Abstract

Intergrowths of quartz and feldspar form three distinct types that differ in bulk composition as well as texture, occurrence, and genesis.

Granophyric intergrowths involve quartz and alkali feldspar, intergrown on scales from submicroscopic to 1 or 2 mm. Approximately equal amounts of quartz, NaAlSi3O8 and KAlSi3O8 participate in most of these intergrowths, which have a truly granitic composition. Granophyric intergrowths occur as mesostasis, groundmass, and megacrysts, and result from relatively rapid simultaneous growth of quartz and alkali feldspar from a melt, vapor, or devitrifying glass.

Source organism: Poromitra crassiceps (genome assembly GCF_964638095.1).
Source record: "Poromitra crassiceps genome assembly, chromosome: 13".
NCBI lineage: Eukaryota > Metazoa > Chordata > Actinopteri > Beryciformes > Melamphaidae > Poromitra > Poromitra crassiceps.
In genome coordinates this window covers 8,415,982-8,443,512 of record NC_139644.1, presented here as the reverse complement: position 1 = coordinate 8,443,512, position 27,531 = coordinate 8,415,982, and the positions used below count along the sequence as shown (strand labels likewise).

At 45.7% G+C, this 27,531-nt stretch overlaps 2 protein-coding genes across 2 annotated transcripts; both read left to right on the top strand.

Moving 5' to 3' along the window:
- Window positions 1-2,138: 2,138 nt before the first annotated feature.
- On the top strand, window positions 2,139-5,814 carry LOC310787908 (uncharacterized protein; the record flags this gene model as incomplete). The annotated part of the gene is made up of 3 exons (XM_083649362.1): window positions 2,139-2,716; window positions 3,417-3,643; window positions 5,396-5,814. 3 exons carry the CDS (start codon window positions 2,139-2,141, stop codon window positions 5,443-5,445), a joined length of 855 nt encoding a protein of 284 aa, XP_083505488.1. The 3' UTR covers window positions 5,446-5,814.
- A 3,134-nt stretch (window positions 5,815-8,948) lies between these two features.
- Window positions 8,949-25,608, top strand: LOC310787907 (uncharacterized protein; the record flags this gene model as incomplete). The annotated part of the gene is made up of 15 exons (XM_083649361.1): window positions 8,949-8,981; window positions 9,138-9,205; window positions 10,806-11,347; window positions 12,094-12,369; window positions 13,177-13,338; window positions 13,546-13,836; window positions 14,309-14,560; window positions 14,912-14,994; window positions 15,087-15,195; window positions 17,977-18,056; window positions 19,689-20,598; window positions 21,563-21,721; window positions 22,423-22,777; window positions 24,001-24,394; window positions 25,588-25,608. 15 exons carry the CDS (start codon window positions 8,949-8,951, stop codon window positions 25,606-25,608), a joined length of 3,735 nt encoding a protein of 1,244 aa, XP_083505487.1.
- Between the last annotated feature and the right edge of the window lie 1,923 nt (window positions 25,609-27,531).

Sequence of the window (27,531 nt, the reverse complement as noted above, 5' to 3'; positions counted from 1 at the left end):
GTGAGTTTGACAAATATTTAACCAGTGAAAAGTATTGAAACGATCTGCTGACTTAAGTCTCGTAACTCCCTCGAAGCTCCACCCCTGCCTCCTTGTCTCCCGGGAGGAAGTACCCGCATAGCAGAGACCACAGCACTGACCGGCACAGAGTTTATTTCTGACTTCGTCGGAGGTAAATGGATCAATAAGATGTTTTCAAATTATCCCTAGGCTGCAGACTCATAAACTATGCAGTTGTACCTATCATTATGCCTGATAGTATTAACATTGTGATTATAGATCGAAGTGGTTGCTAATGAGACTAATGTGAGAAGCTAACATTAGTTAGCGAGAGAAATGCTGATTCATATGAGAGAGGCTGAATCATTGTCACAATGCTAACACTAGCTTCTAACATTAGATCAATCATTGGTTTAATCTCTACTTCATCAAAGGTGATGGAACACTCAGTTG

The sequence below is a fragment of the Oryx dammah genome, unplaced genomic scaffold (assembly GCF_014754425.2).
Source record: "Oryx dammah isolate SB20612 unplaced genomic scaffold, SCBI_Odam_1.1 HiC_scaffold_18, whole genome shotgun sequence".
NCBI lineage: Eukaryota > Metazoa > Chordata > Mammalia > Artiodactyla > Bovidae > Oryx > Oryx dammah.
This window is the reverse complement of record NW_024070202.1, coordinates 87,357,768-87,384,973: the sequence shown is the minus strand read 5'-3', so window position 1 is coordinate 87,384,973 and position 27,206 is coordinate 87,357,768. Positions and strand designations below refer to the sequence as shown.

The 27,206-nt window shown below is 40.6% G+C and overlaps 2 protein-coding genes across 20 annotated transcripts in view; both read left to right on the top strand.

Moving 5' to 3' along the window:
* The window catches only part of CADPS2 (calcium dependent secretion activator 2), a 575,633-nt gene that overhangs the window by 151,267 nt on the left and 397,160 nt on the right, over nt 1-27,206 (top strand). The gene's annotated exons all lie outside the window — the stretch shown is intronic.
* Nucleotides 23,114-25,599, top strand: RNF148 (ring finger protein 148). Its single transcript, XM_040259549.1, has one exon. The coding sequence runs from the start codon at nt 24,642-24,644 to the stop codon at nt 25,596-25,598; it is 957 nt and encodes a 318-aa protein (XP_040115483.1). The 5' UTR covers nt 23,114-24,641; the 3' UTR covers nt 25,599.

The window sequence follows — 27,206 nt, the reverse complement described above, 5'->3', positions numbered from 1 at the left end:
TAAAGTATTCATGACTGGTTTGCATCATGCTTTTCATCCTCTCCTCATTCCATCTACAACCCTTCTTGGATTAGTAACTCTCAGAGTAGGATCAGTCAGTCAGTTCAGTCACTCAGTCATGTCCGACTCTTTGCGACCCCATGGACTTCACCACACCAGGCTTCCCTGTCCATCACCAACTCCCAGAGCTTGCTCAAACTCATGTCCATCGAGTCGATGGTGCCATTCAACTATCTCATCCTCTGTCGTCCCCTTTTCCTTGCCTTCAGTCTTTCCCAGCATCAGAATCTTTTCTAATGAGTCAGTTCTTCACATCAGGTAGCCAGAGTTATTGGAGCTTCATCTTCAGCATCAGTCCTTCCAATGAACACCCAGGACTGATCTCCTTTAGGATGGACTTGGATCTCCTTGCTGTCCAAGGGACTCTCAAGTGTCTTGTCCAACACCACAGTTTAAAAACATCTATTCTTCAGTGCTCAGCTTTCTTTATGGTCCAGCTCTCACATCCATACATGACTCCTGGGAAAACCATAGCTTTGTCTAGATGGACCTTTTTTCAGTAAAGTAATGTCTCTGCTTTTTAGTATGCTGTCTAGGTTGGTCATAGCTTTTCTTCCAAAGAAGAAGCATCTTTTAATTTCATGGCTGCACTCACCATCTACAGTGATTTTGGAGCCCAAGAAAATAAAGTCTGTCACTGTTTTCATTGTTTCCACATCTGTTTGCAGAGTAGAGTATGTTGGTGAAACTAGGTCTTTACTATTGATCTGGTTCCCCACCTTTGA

Myrmekite is an intergrowth of vermicular quartz in plagioclase, which forms a few volume percent of many igneous and metamorphic rocks. The intergrowths rarely exceed 1 mm in diameter. Myrmekite may form by sodium and calcium metasomatism of K-feldspar, or possibly by exsolution. The occurrence of rare calcic myrmekite in mafic rocks remains unexplained.

Graphic granite is an intergrowth, on a scale of 1 mm to 1 m, of subhedral skeletal quartz prisms in an alkali feldspar or sodic plagioclase host, which occurs in granitic pegmatites and rarely as megacrysts in granites. Compositions of two types (averaging Qz27Or52Ab19An2 and Qz37Or5Ab51An7) as well as the texture suggest simultaneous crystallization of quartz and feldspar from a fluid.

In each kind of intergrowth, one of the two phases grows commonly in crystallographic continuity with an earlier nucleus or substrate.

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